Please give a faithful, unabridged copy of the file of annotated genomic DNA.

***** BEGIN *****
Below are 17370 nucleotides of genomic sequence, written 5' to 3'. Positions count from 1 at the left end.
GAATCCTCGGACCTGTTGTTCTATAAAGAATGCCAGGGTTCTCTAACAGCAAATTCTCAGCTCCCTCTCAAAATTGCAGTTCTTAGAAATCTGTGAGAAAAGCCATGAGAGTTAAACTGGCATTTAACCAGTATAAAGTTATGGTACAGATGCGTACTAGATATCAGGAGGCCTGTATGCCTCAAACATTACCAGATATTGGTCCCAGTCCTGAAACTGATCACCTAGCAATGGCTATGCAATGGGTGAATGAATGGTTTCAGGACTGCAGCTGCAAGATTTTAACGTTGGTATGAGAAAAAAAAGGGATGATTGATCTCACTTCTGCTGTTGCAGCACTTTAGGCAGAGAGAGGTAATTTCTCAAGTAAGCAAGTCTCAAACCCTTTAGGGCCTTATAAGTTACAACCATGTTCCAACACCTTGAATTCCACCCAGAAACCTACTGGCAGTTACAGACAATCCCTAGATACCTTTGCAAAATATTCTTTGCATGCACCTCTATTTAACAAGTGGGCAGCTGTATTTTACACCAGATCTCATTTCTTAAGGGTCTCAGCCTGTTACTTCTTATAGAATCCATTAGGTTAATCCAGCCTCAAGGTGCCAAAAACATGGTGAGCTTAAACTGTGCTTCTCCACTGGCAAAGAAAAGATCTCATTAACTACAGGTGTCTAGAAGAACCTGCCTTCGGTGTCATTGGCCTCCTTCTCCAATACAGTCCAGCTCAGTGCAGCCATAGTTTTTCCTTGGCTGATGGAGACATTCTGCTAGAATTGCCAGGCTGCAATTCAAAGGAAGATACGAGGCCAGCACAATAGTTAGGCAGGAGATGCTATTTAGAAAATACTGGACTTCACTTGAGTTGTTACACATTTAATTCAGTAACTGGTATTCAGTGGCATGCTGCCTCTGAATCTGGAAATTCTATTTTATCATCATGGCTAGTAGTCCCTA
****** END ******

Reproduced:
Below are 17370 nucleotides of genomic sequence, written 5' to 3'. Positions count from 1 at the left end.
GAATCCTCGGACCTGTTGTTCTATAAAGAATGCCAGGGTTCTCTAACAGCAAATTCTCAGCTCCCTCTCAAAATTGCAGTTCTTAGAAATCTGTGAGAAAAGCCATGAGAGTTAAACTGGCATTTAACCAGTATAAAGTTATGGTACAGATGCGTACTAGATATCAGGAGGCCTGTATGCCTCAAACATTACCAGATATTGGTCCCAGTCCTGAAACTGATCACCTAGCAATGGCTATGCAATGGGTGAATGAATGGTTTCAGGACTGCAGCTGCAAGATTTTAACGTTGGTATGAGAAAAAAAAGGGATGATTGATCTCACTTCTGCTGTTGCAGCACTTTAGGCAGAGAGAGGTAATTTCTCAAGTAAGCAAGTCTCAAACCCTTTAGGGCCTTATAAGTTACAACCATGTTCCAACACCTTGAATTCCACCCAGAAACCTACTGGCAGTTACAGACAATCCCTAGATACCTTTGCAAAATATTCTTTGCATGCACCTCTATTTAACAAGTGGGCAGCTGTATTTTACACCAGATCTCATTTCTTAAGGGTCTCAGCCTGTTACTTCTTATAGAATCCATTAGGTTAATCCAGCCTCAAGGTGCCAAAAACATGGTGAGCTTAAACTGTGCTTCTCCACTGGCAAAGAAAAGATCTCATTAACTACAGGTGTCTAGAAGAACCTGCCTTCGGTGTCATTGGCCTCCTTCTCCAATACAGTCCAGCTCAGTGCAGCCATAGTTTTTCCTTGGCTGATGGAGACATTCTGCTAGAATTGCCAGGCTGCAATTCAAAGGAAGATACGAGGCCAGCACAATAGTTAGGCAGGAGATGCTATTTAGAAAATACTGGACTTCACTTGAGTTGTTACACATTTAATTCAGTAACTGGTATTCAGTGGCATGCTGCCTCTGAATCTGGAAATTCTATTTTATCATCATGGCTAGTAGTCCCTA